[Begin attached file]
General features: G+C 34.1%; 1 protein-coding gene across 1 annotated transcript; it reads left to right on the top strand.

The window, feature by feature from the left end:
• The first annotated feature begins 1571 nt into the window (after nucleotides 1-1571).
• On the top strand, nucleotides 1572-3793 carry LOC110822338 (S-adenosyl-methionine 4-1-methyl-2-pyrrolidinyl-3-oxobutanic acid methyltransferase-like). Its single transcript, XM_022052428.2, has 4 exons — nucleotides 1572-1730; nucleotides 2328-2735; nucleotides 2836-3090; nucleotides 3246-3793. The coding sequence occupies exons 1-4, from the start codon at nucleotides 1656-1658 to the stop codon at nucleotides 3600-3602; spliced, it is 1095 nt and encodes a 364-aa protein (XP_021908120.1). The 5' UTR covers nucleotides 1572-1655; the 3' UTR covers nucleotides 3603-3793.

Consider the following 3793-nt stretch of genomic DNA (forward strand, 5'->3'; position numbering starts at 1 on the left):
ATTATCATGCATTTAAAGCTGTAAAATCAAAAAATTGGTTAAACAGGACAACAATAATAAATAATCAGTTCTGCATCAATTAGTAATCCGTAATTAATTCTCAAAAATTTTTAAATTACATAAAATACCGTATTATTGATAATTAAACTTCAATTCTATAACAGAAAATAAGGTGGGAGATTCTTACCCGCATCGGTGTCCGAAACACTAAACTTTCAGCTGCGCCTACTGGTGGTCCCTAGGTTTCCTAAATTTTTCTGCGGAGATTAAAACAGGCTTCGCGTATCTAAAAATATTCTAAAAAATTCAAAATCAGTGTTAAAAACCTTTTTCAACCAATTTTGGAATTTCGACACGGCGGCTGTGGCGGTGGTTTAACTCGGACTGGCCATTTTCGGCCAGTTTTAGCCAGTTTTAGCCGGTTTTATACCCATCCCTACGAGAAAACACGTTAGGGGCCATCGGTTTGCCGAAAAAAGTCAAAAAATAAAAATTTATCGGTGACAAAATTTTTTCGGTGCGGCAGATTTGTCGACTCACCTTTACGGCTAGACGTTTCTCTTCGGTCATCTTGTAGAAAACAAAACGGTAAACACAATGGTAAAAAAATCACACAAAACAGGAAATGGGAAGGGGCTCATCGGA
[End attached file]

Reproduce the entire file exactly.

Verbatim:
General features: G+C 34.1%; 1 protein-coding gene across 1 annotated transcript; it reads left to right on the top strand.

The window, feature by feature from the left end:
• The first annotated feature begins 1571 nt into the window (after nucleotides 1-1571).
• On the top strand, nucleotides 1572-3793 carry LOC110822338 (S-adenosyl-methionine 4-1-methyl-2-pyrrolidinyl-3-oxobutanic acid methyltransferase-like). Its single transcript, XM_022052428.2, has 4 exons — nucleotides 1572-1730; nucleotides 2328-2735; nucleotides 2836-3090; nucleotides 3246-3793. The coding sequence occupies exons 1-4, from the start codon at nucleotides 1656-1658 to the stop codon at nucleotides 3600-3602; spliced, it is 1095 nt and encodes a 364-aa protein (XP_021908120.1). The 5' UTR covers nucleotides 1572-1655; the 3' UTR covers nucleotides 3603-3793.

Consider the following 3793-nt stretch of genomic DNA (forward strand, 5'->3'; position numbering starts at 1 on the left):
ATTATCATGCATTTAAAGCTGTAAAATCAAAAAATTGGTTAAACAGGACAACAATAATAAATAATCAGTTCTGCATCAATTAGTAATCCGTAATTAATTCTCAAAAATTTTTAAATTACATAAAATACCGTATTATTGATAATTAAACTTCAATTCTATAACAGAAAATAAGGTGGGAGATTCTTACCCGCATCGGTGTCCGAAACACTAAACTTTCAGCTGCGCCTACTGGTGGTCCCTAGGTTTCCTAAATTTTTCTGCGGAGATTAAAACAGGCTTCGCGTATCTAAAAATATTCTAAAAAATTCAAAATCAGTGTTAAAAACCTTTTTCAACCAATTTTGGAATTTCGACACGGCGGCTGTGGCGGTGGTTTAACTCGGACTGGCCATTTTCGGCCAGTTTTAGCCAGTTTTAGCCGGTTTTATACCCATCCCTACGAGAAAACACGTTAGGGGCCATCGGTTTGCCGAAAAAAGTCAAAAAATAAAAATTTATCGGTGACAAAATTTTTTCGGTGCGGCAGATTTGTCGACTCACCTTTACGGCTAGACGTTTCTCTTCGGTCATCTTGTAGAAAACAAAACGGTAAACACAATGGTAAAAAAATCACACAAAACAGGAAATGGGAAGGGGCTCATCGGA